Intro by Charlie Thomas
Every year the prestigious Magnum Photos agency puts on a sale of some of its most famous photography. The Magnum Square Print Sale features historic work from the agency’s roster of photographers including Bruce Gilden, Steve McCurry, Bruce Davidson, as well as artists from The Everyday Projects, all for $100 a print.
This year though, while the offering was as stellar as always, many of these photos have taken on a new meaning. Zun Lee’s shot of a father and son overlooking NYC reminds us we’re all on the inside looking out at the moment. Peter Marlow’s photograph of an empty Margate beach hints at what summer may look like on coasts around the world. And Chris Steele-Perkins' shot of three dancers enjoying a night out takes on a strange seriousness - there isn’t a smile in the frame.
The Magnum Square Print Sale sale offers everyone a chance to own a piece of photographic history for a relatively small sum. And this year, in light of the global situation we're facing, the photographers taking part donated 50% of their profits to MSF's COVID-19 crisis appeal. Check out their powerful work below.
Eiffel Tower seen from the Pompidou Center. Paris, France. 2020.
“When I chose this image, I thought of the idea of referring to Paris, where I have recently moved with my family. This move was a defining moment in our lives that would shape the years to come. But as I look at this image now, through the filter of quarantine, I can only think about how the virus has reshaped our existence. This feels like a turning point after which we will forever be changed, in ways we could never have imagined.”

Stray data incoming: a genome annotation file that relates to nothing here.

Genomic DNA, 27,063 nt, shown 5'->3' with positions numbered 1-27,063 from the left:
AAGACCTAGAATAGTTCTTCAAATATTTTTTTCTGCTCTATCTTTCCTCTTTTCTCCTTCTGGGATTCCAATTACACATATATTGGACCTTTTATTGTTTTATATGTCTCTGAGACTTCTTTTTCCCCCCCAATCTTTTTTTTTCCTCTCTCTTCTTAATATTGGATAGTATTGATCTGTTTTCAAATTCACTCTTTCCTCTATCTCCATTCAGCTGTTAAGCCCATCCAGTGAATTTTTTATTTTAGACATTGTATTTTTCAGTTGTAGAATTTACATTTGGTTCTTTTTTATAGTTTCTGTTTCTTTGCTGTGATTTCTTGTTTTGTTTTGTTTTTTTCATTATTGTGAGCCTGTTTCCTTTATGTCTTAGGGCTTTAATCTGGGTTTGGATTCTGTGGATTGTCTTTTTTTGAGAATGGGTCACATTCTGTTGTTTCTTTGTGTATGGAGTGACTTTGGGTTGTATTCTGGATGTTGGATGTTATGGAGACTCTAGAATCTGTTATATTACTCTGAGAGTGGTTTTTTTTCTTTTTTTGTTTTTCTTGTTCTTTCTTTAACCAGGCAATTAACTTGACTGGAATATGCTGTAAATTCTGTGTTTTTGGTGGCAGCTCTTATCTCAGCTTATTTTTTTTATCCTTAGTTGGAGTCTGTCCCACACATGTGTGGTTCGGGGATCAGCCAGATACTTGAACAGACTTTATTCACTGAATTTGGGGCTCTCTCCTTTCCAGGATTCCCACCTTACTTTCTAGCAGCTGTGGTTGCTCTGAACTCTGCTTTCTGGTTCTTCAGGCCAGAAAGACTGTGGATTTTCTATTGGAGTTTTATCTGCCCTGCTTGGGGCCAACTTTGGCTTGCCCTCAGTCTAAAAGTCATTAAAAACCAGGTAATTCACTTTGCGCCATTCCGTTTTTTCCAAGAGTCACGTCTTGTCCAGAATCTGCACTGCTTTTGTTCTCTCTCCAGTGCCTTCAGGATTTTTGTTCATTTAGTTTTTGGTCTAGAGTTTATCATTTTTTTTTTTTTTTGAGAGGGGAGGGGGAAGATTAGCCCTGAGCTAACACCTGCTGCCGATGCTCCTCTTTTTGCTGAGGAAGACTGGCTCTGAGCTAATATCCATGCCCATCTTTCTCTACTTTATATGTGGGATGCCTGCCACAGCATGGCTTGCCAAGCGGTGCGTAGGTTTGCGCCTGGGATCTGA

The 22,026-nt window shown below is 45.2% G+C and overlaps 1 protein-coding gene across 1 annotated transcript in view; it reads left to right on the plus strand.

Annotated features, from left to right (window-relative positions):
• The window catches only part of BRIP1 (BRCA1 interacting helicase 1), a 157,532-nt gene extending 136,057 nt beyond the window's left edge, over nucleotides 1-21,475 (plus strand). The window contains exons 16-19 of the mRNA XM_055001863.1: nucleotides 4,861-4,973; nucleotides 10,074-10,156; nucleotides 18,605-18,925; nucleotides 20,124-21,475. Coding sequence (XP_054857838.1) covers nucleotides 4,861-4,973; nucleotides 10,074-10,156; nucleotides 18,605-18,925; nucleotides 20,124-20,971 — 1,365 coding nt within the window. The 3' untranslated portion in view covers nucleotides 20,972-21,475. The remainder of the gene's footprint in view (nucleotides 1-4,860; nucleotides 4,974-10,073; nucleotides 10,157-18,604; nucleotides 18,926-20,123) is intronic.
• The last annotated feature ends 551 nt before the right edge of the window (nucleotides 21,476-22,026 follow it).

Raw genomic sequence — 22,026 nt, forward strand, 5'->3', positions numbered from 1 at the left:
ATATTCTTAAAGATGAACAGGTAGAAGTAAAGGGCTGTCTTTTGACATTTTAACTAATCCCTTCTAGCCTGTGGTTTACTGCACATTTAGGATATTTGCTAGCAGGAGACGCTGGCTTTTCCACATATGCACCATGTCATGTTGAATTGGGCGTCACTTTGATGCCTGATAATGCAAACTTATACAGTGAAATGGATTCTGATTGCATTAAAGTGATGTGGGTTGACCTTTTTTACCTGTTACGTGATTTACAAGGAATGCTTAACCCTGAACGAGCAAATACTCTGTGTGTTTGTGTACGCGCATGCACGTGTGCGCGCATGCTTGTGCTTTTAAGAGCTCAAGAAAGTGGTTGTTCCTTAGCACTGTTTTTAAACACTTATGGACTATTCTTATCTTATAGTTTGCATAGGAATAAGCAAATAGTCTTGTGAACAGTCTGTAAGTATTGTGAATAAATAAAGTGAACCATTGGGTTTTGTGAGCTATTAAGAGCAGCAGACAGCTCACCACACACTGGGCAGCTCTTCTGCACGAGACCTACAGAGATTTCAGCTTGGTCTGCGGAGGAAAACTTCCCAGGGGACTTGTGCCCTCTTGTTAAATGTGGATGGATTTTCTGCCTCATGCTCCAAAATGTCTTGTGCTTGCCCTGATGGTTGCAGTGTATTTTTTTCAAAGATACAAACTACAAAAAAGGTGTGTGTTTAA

Family members of immigrants working in New York City. Fuzhou, China. 2007.
“They were living their best life, thanks to their father who left Fuzhou to work non-stop at low-level jobs in New York’s Chinatown. His dream was a good life for his children. But is prosperity worth the social cost? Children are left fatherless, wives have no husbands, and viruses spread around the world that can make all we have valueless. We all wonder what is best for our children, and maybe the answers lie in the lives of people on both sides of our permeable borders. Look at them. Listen to their voices. You may not understand their language, but you can feel their longing.”
On a bus shuttle for a flight. Shadow cast on a wall by early morning light. Singapore. 2017